While not everyone who uses hashish will become addicted, some individuals may develop a pattern of compulsive use, characterized by a strong desire to use the drug despite being aware of negative consequences. This often leads to increased tolerance of the drug, which results in the user needing more hash to achieve the same effects as previously experienced with smaller amounts.

The risk of addiction varies from person to person and can be influenced by genetic, psychological, and environmental factors. Those with a history of substance abuse or mental health issues need to be especially wary of the detrimental effects of hashish.


To identify an addiction, watch for drug hashish side effects like these:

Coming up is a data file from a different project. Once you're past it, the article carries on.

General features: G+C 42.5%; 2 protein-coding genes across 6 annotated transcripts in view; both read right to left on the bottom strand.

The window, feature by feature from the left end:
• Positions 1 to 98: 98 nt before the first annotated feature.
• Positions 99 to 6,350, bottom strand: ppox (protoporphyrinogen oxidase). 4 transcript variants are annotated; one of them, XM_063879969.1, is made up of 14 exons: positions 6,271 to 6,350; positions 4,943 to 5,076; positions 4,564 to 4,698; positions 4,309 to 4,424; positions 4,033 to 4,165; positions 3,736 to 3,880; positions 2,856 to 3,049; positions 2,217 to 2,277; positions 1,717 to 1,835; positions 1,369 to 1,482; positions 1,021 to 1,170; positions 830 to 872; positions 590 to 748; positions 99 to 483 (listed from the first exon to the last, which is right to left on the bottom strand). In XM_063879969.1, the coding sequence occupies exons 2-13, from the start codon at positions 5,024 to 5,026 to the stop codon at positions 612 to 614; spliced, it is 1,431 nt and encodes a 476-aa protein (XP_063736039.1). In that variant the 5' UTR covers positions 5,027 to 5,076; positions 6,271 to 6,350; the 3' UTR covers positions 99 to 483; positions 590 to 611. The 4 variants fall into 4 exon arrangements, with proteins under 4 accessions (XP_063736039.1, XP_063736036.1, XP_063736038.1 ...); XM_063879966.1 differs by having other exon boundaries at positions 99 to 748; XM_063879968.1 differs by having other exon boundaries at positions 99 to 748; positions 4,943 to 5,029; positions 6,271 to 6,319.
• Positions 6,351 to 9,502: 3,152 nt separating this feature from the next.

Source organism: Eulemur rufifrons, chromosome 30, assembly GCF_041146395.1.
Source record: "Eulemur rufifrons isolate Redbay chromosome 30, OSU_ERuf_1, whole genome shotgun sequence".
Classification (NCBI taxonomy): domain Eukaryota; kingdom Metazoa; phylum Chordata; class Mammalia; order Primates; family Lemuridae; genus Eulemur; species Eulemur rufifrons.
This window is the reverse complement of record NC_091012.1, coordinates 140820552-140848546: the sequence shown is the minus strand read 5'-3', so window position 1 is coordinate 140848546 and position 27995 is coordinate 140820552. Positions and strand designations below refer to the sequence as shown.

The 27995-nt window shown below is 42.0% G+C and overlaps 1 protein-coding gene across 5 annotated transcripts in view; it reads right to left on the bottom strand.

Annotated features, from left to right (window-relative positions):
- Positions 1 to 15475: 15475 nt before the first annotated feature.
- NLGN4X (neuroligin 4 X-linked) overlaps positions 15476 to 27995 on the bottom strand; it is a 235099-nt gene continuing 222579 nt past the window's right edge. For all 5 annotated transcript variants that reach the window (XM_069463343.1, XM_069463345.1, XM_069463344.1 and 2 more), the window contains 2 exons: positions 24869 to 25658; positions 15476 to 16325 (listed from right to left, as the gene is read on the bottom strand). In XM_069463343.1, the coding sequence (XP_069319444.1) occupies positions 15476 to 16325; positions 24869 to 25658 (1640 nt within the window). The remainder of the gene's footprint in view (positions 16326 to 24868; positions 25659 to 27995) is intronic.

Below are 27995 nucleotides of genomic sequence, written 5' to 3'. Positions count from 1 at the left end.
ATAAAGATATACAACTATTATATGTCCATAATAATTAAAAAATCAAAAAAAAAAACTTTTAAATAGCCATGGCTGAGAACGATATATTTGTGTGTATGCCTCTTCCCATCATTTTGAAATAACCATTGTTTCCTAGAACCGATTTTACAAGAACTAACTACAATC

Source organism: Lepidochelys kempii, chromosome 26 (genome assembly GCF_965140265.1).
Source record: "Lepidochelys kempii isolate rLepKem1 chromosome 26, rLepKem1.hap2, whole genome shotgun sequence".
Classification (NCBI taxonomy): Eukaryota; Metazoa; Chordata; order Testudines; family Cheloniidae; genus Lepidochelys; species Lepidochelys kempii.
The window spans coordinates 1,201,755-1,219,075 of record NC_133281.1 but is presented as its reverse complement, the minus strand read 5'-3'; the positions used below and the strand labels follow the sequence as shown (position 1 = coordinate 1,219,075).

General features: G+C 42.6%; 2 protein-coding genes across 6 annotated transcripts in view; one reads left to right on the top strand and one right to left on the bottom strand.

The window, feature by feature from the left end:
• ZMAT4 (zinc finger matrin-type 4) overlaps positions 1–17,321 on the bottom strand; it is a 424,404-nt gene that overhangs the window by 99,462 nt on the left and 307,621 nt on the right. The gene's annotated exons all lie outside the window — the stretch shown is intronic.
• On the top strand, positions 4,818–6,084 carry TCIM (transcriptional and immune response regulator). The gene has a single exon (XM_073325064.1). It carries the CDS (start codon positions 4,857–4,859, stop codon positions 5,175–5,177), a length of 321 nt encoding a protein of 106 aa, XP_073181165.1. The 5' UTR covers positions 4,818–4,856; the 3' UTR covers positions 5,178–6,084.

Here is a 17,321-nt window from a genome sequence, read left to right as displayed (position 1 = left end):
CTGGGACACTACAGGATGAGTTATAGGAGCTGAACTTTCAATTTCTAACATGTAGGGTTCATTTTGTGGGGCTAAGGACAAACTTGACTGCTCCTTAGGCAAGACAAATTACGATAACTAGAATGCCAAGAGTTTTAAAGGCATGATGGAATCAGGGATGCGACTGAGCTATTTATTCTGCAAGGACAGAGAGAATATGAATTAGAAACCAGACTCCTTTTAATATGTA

• Anxiety/depression
  • Poor decision-making
  • Difficulties at work or in relationships
  • Recurring nausea/stomach issues
  • Reduced participation in other activities
  • Using in dangerous situations
  • Unexplained weight gain

Symptoms—psychological, physical, and/or behavioral—can vary in type and intensity from person to person.


In addition to the ways in which addiction can affect mood, behavior and relationships, long-term hash use can do serious damage to a person’s health. Regular smoking can lead to respiratory problems like chronic bronchitis, pneumonia, and irreversible lung damage. Cannabis drugs like hash have also been linked to a reduction in attention and learning skills, leading to a lower level of achievement and a higher level of delinquency among chronic users.